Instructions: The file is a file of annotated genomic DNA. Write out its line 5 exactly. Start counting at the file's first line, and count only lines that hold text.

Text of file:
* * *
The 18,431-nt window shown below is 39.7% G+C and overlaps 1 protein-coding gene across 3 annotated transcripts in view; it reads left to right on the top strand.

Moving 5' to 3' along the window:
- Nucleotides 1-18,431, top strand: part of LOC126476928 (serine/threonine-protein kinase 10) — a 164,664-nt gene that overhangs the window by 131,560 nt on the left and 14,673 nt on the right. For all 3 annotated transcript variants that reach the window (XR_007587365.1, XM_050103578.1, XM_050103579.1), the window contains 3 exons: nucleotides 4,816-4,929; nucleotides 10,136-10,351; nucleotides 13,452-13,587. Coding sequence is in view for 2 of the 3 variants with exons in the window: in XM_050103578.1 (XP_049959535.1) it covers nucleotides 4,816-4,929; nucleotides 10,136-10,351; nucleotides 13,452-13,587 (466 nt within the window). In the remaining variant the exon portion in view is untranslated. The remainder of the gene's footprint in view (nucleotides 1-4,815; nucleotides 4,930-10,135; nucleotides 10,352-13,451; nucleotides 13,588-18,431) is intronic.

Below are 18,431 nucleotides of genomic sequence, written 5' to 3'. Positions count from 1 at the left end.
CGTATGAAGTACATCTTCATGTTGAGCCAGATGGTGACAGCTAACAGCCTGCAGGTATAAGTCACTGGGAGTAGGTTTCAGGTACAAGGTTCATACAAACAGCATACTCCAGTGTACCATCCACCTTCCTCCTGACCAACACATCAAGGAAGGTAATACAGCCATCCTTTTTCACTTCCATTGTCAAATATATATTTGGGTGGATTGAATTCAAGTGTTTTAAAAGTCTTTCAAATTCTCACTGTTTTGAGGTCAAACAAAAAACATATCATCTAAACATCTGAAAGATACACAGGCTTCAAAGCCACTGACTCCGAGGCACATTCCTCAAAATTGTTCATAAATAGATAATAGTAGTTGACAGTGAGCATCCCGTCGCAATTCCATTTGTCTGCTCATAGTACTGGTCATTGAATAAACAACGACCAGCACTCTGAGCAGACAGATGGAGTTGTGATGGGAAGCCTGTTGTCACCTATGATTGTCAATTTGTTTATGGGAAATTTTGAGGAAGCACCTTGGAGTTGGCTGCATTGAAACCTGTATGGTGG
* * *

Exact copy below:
CGTATGAAGTACATCTTCATGTTGAGCCAGATGGTGACAGCTAACAGCCTGCAGGTATAAGTCACTGGGAGTAGGTTTCAGGTACAAGGTTCATACAAACAGCATACTCCAGTGTACCATCCACCTTCCTCCTGACCAACACATCAAGGAAGGTAATACAGCCATCCTTTTTCACTTCCATTGTCAAATATATATTTGGGTGGATTGAATTCAAGTGTTTTAAAAGTCTTTCAAATTCTCACTGTTTTGAGGTCAAACAAAAAACATATCATCTAAACATCTGAAAGATACACAGGCTTCAAAGCCACTGACTCCGAGGCACATTCCTCAAAATTGTTCATAAATAGATAATAGTAGTTGACAGTGAGCATCCCGTCGCAATTCCATTTGTCTGCTCATAGTACTGGTCATTGAATAAACAACGACCAGCACTCTGAGCAGACAGATGGAGTTGTGATGGGAAGCCTGTTGTCACCTATGATTGTCAATTTGTTTATGGGAAATTTTGAGGAAGCACCTTGGAGTTGGCTGCATTGAAACCTGTATGGTGG